Tax File Number (TFN)
A unique identifying number issued to individuals and organisations by the Australian Taxation Office to increase the efficiency in administering tax and other Commonwealth Government systems such as income support payments.
Tax Free Component of a Superannuation Benefit
The tax free portion of your superannuation account. This will include any pre-July 1983 component, the Capital Gains Tax exempt component, the post June 1994 invalidity component, the concessional component, and all non-concessional (after-tax) contributions.
The portion of your super on which you will be taxed if you take a superannuation benefit before turning 60. This includes the post-June 1983 component and the non-qualifying component.
Tax Data Extract
An XML file created during Mclowd end of year processing containing all data needed to complete your Fund’s tax return. This file can only be created if you have purchased the optional Paid Extra referred to as Online Lodgement. It is created using a button that will appear on the Financial Periods screen if you have purchased the paid extra for the tax year you are closing. You can optionally import this file into LodgeIT to automate the completion and submission of your Fund’s tax return.
A cash deposit that pays a set interest rate over a specified investment timeframe.
Terms of Service
The legal terms under which Mclowd offers service to users. You can find Mclowd’s terms of service at https://www.mclowd.com/terms-service/.
A projected sum calculated to take into account the loss of value of money over time due to inflation. Stating your superannuation balance in ”today’s dollars” rather than in actual value gives a better indication of what that balance is likely to buy when you retire, or at some other future date. For example, you might have been pleased to have $500,000 in your super account in 1991, but you would have needed $919,865 in ”today’s dollars” to have the same buying power in 2016.
Total and Permanent Disability (TPD) Cover
Insurance that provides a lump sum payout if you become totally and permanently disabled and therefore unable to earn a living.
The average price calculated by weigh the filled buy (or sell) prices of an order according to the respective volume of shares bought (or sold) at each price.
A cash account used by funds to receive income and pay day-to-day expenses, as well as taking up investment opportunities that may arise. Funds may permit members to hold personal transaction accounts that attract lower returns but provide liquid funds for them to take advantage of opportunities to purchase segregated assets.
Transition to Retirement
Your superannuation account can be in accumulation phase, pension phase, or transition to retirement phase.
Transition to retirement means that you can withdraw your super benefits while still working part time or casually and contributing to super.
To operate a Transition to Retirement superannuation account,
- You must have reached your preservation age.
- You must withdraw, during each financial year, at least 4% of the value of your pension account (as at 1 July) and no more than 10% of the value of your account.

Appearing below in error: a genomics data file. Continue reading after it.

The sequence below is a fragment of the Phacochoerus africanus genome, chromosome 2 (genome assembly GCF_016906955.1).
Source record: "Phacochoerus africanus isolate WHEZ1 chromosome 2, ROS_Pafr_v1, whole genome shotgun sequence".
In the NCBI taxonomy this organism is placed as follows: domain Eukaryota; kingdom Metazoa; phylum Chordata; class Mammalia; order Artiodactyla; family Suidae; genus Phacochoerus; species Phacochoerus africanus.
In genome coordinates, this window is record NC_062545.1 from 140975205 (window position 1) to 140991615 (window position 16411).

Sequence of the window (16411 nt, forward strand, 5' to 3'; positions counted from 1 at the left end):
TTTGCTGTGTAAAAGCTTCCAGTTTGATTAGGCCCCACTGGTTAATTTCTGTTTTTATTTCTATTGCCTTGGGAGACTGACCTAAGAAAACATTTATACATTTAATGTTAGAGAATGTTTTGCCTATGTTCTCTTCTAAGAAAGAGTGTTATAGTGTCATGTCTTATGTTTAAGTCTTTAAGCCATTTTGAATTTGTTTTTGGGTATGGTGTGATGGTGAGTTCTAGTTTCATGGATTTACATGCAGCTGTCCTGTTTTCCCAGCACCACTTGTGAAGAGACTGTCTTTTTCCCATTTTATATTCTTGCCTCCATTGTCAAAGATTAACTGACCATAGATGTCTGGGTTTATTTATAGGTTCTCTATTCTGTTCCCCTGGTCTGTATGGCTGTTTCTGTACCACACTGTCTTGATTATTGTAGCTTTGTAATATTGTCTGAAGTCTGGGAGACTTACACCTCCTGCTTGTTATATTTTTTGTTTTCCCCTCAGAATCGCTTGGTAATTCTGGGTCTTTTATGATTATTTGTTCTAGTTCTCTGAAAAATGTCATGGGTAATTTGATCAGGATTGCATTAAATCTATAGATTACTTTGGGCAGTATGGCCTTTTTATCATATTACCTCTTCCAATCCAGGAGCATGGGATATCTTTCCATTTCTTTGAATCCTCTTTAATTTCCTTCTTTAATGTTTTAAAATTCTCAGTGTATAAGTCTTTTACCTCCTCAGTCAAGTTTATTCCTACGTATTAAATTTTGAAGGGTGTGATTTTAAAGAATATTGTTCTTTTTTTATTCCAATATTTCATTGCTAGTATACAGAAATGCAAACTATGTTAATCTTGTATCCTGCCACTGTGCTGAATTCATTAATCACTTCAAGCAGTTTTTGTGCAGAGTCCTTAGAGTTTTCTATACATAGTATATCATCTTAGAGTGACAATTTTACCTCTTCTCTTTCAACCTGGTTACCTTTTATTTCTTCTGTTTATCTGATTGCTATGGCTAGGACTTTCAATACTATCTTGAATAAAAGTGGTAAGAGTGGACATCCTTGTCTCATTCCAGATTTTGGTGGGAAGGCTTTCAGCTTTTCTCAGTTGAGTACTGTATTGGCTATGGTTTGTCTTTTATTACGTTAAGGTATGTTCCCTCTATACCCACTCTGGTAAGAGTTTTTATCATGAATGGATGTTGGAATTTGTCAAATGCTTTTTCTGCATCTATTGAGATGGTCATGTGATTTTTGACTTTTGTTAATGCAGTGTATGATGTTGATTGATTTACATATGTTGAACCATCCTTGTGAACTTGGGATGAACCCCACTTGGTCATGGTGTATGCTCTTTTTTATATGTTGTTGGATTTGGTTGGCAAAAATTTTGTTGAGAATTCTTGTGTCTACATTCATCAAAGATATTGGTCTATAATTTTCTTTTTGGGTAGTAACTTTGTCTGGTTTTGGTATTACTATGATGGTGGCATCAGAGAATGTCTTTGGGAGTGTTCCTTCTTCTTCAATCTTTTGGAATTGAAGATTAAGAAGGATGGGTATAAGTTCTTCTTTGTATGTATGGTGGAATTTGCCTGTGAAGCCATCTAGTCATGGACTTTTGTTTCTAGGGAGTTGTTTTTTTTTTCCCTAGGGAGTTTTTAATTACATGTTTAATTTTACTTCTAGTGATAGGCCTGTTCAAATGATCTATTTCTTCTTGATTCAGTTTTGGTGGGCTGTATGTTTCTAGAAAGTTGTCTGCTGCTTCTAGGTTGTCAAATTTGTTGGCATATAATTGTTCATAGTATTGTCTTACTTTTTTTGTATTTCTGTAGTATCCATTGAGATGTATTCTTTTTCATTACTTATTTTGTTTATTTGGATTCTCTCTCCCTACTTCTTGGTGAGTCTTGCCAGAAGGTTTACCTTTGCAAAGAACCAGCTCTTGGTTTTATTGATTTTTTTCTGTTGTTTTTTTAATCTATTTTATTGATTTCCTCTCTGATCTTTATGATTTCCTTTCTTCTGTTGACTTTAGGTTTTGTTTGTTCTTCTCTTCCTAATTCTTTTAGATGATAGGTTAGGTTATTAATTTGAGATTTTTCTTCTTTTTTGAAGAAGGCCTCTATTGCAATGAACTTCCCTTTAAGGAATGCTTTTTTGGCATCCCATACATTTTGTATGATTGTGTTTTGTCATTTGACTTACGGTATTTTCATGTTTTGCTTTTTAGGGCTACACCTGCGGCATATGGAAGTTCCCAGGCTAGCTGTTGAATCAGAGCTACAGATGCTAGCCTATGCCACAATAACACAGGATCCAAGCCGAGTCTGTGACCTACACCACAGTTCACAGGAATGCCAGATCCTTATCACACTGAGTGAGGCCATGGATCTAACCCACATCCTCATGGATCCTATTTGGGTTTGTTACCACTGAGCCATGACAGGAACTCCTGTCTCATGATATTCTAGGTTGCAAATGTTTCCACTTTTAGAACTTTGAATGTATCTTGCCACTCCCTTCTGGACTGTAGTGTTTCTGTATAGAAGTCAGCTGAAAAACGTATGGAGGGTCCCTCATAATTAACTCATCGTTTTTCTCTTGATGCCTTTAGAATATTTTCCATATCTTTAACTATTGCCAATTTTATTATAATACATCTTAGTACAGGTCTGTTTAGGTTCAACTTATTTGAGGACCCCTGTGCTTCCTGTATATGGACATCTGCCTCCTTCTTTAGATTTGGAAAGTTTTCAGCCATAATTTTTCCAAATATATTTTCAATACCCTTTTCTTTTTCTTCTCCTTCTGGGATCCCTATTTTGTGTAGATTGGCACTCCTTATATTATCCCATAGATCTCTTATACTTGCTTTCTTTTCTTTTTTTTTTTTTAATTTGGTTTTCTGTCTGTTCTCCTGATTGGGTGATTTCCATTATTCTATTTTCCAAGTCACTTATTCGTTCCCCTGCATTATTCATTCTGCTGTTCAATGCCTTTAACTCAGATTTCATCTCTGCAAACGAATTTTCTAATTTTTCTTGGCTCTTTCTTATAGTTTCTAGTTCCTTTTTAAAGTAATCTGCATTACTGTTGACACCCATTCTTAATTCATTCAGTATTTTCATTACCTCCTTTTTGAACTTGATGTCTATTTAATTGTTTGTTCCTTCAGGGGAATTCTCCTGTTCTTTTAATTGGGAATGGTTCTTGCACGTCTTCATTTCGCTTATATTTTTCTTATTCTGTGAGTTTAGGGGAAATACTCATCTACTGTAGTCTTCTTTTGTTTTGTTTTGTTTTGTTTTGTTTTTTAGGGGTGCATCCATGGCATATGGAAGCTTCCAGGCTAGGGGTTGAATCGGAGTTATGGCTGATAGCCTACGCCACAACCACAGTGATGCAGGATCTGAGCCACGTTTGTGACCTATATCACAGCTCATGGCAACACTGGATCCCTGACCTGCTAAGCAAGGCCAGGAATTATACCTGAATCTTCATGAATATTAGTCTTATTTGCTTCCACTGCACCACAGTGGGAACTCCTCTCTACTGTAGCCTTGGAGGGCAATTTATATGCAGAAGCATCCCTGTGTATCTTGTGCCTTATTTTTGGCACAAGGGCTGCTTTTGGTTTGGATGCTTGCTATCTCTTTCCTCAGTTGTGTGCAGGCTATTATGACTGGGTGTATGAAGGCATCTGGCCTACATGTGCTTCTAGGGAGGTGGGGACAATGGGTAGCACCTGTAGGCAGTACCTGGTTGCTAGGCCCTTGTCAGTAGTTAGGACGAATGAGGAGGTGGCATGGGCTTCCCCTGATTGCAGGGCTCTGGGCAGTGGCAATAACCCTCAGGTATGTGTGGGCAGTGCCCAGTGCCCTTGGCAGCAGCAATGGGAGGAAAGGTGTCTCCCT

- Except in special circumstances (or if you have unrestricted non-preserved benefits in your TRIP account), you cannot convert your Transition to Retirement account to a lump sum unless you retire, turn 65, or otherwise satisfy a condition of release.
If you operate an SMSF, your pension account must be kept separate from the super account that accepts contributions.
A legal document setting out the rules governing the operation of a superannuation fund. Very fund must have a Trust Deed and it should be updated periodically to ensure it complies with current legal requirements. Members are entitled to view a copy of their fund’s trust deed.
Investors in Managed Funds and other investment trusts may periodically receive distributions from fund trust profits. These distributions will frequently include capital gains, foreign income, and various kinds of tax exempt, tax favoured or pre-taxed income. Trust managers will typically provide statements at the end of each financial year detailing the sources of income, tax status, and amount of income paid to you, as an investor, from each source. These statements are often complicated. Mclowd’s ”Trust Distributions” screen, under Taxable Income, allows for entry of the information provided by Trusts into the system to enable taxable income and deductions relating to Trust Distributions to be correctly computed and factored into your fund’s tax return. Labelled columns have been provided for entry of various classes of income and tax credits and Mclowd developers have endeavoured to match labels as closely as possible to the labels typically used on Trust Distribution statements issued by the popular Managed Funds. However, to depending on the formats used by the Trusts in which your fund is invested, you may need professional assistance to correctly complete this section. It is important to ensure this screen is filled in correctly, as you may lose valuable tax credits if there are errors.
Persons or corporate body that is legally responsible for the running of a fund in accordance with law and the terms of the fund’s Trust Deed. The trustee must act in good faith and in the best interests of members. The Australian Securities & Investments Commission (ASIC) and Australian Prudential Regulation Authority (APRA) regulate the conduct of Trustees.
SMSFs can have either a corporate trustee or individual trustees. If you opt for individual trustees, every member of the fund must be a trustee, and a sole member SMSF must have at least two individual trustees. If you elect to appoint a corporate trustee for your SMSF, each member of the fund should be a director of the trustee corporation. There are significant benefits to having a corporate trustee in terms of administration, success, and asset protection.